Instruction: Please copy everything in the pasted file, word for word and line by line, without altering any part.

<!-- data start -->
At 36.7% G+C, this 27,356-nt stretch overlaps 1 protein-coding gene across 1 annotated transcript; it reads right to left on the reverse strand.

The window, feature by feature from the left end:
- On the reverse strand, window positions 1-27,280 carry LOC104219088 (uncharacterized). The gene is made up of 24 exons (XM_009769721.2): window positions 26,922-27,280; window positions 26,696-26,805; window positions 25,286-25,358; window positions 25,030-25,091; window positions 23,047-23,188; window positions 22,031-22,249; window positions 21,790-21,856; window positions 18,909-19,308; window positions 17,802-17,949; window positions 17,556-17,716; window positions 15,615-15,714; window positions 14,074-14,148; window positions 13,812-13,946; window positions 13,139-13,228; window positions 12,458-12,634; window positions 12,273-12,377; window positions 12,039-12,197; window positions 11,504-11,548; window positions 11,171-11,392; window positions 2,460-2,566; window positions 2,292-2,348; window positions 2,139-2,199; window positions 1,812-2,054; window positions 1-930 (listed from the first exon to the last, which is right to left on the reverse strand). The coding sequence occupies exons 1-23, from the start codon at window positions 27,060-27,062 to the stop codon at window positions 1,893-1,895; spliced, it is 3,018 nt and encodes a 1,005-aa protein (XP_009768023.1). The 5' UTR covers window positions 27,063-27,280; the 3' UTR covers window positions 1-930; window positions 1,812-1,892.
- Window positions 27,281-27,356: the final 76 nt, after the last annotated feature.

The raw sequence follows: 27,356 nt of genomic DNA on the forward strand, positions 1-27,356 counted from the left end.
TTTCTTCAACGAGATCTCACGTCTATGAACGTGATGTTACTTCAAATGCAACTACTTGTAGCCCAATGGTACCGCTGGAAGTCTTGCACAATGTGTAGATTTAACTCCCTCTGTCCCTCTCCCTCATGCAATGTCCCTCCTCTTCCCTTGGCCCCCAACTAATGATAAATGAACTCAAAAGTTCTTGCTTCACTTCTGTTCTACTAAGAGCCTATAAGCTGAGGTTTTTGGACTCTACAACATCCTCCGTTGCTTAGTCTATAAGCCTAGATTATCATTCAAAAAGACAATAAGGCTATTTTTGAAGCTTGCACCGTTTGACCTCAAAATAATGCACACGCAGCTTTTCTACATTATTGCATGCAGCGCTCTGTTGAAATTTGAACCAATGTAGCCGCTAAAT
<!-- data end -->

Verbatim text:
At 36.7% G+C, this 27,356-nt stretch overlaps 1 protein-coding gene across 1 annotated transcript; it reads right to left on the reverse strand.

The window, feature by feature from the left end:
- On the reverse strand, window positions 1-27,280 carry LOC104219088 (uncharacterized). The gene is made up of 24 exons (XM_009769721.2): window positions 26,922-27,280; window positions 26,696-26,805; window positions 25,286-25,358; window positions 25,030-25,091; window positions 23,047-23,188; window positions 22,031-22,249; window positions 21,790-21,856; window positions 18,909-19,308; window positions 17,802-17,949; window positions 17,556-17,716; window positions 15,615-15,714; window positions 14,074-14,148; window positions 13,812-13,946; window positions 13,139-13,228; window positions 12,458-12,634; window positions 12,273-12,377; window positions 12,039-12,197; window positions 11,504-11,548; window positions 11,171-11,392; window positions 2,460-2,566; window positions 2,292-2,348; window positions 2,139-2,199; window positions 1,812-2,054; window positions 1-930 (listed from the first exon to the last, which is right to left on the reverse strand). The coding sequence occupies exons 1-23, from the start codon at window positions 27,060-27,062 to the stop codon at window positions 1,893-1,895; spliced, it is 3,018 nt and encodes a 1,005-aa protein (XP_009768023.1). The 5' UTR covers window positions 27,063-27,280; the 3' UTR covers window positions 1-930; window positions 1,812-1,892.
- Window positions 27,281-27,356: the final 76 nt, after the last annotated feature.

The raw sequence follows: 27,356 nt of genomic DNA on the forward strand, positions 1-27,356 counted from the left end.
TTTCTTCAACGAGATCTCACGTCTATGAACGTGATGTTACTTCAAATGCAACTACTTGTAGCCCAATGGTACCGCTGGAAGTCTTGCACAATGTGTAGATTTAACTCCCTCTGTCCCTCTCCCTCATGCAATGTCCCTCCTCTTCCCTTGGCCCCCAACTAATGATAAATGAACTCAAAAGTTCTTGCTTCACTTCTGTTCTACTAAGAGCCTATAAGCTGAGGTTTTTGGACTCTACAACATCCTCCGTTGCTTAGTCTATAAGCCTAGATTATCATTCAAAAAGACAATAAGGCTATTTTTGAAGCTTGCACCGTTTGACCTCAAAATAATGCACACGCAGCTTTTCTACATTATTGCATGCAGCGCTCTGTTGAAATTTGAACCAATGTAGCCGCTAAAT